International Cat Speculators Since 2006


I ran across this report earlier today.

I’ve seen some bad reporting over the years, but I don’t think I’ve ever seen an article that seems to be deliberately designed to make people more ignorant.

Let’s look at a few points:

1. If you work at certain types of for-profit companies, they no longer have to cover the cost of any contraception that they say violates their religious beliefs

The Affordable Care Act (a.k.a. Obamacare) requires most health insurance plans to cover birth control without cost-sharing. Without healthcare coverage, the pill can cost about $25 a month and an IUD (intrauterine device) can cost up to $900 (though it’s inserted once and lasts up to 12 years).

So my first observation is that they all but admit that this is about saving a measly $25 per month at worst. And there’s the elephant in the room that this is covering something that anywhere else would not be an insurance item.

They also tacitly admit that there was only 4 of the 20 methods covered. So really, it’s hard to see this being a very serious sort of issue. They also start out by talking about the Pill, giving the impression that that is one of the methods removed – but it’s not.

2. All three female Justices dissented, arguing that this ruling limits women’s rights

All of the women on the court are liberals. The liberals voted for less religious liberty, and only one of them is a man. Apparently (since this article is aimed at women) it’s important that you know that all the women on the court were rooting for you. Or something.

Then there’s this quote.

Justice Ruth Bader Ginsburg wrote the dissenting opinion and was joined by Justice Sonia Sotomayor, Justice Elena Kagan and Justice Stephen Breyer (the only male justice who dissented). “The exemption sought by Hobby Lobby and Conestoga would…deny legions of women who do not hold their employers’ beliefs access to contraceptive coverage,” Ginsberg wrote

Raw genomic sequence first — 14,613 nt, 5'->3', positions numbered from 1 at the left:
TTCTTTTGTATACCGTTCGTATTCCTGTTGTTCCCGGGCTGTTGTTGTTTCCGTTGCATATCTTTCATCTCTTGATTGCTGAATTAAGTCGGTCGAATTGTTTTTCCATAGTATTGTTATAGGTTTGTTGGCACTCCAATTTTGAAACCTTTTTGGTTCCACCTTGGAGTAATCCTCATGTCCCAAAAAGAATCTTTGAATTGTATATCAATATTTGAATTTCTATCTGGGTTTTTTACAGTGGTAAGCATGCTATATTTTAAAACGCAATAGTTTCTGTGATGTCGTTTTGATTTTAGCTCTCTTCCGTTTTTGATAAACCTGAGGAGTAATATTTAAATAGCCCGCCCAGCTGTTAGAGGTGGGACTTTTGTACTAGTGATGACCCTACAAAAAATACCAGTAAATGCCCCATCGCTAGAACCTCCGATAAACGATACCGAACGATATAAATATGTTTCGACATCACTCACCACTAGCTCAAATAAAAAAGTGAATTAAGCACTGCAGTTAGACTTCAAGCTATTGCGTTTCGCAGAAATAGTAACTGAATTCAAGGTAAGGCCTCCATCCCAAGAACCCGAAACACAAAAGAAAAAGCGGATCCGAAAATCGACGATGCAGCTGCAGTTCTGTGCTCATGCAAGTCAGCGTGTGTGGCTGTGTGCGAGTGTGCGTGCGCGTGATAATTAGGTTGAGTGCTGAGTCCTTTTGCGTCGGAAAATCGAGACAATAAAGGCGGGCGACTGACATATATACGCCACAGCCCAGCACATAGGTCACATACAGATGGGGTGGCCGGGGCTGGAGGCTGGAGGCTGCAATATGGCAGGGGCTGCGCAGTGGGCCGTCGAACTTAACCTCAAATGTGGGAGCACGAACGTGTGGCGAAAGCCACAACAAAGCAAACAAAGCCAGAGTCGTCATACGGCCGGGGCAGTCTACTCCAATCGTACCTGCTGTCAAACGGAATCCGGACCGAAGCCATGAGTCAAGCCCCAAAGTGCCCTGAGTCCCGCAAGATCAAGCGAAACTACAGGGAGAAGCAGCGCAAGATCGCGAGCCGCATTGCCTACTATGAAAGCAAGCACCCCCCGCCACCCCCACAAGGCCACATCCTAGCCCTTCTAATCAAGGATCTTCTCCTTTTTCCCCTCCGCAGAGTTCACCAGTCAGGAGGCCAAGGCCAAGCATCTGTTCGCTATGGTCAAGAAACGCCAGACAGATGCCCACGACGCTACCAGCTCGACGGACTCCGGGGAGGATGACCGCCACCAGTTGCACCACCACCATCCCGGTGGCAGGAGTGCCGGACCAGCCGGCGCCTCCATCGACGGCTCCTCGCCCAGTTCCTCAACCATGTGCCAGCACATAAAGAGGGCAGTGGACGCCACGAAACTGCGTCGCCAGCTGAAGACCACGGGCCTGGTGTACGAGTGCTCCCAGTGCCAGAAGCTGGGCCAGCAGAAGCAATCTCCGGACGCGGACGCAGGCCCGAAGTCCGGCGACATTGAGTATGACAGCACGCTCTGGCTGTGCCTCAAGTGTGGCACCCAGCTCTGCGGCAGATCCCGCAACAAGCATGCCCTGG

Here’s the thing about that. It’s complete nonsense.

It is not even remotely true. It is literally impossible for one simple reason: this decision has given employers of any sort precisely no, zero, zilch rights to determine what pharmaceuticals and employee might buy. That’s not a right employers have ever had, sought, or wanted, even in their wildest dreams.

Yet, that claim not only appears in a media report, but a supreme court decision.

3. The ruling may depress use of IUDs at some privately held corporations that deem it a form of emergency contraception

This is where we really get into the weird zone. I mean, who cared about the IUD use rate at privately held corporations? Seriously, that’s a really weird thing to say.

Now, it would be more useful to say, “this will reduce the use of this really effective method”. And they do try to say that… sort of.

But note this:

The IUD can also be used as emergency contraception if it is inserted five days after intercourse, hence the Hobby Lobby’s objection to it and not birth control pills.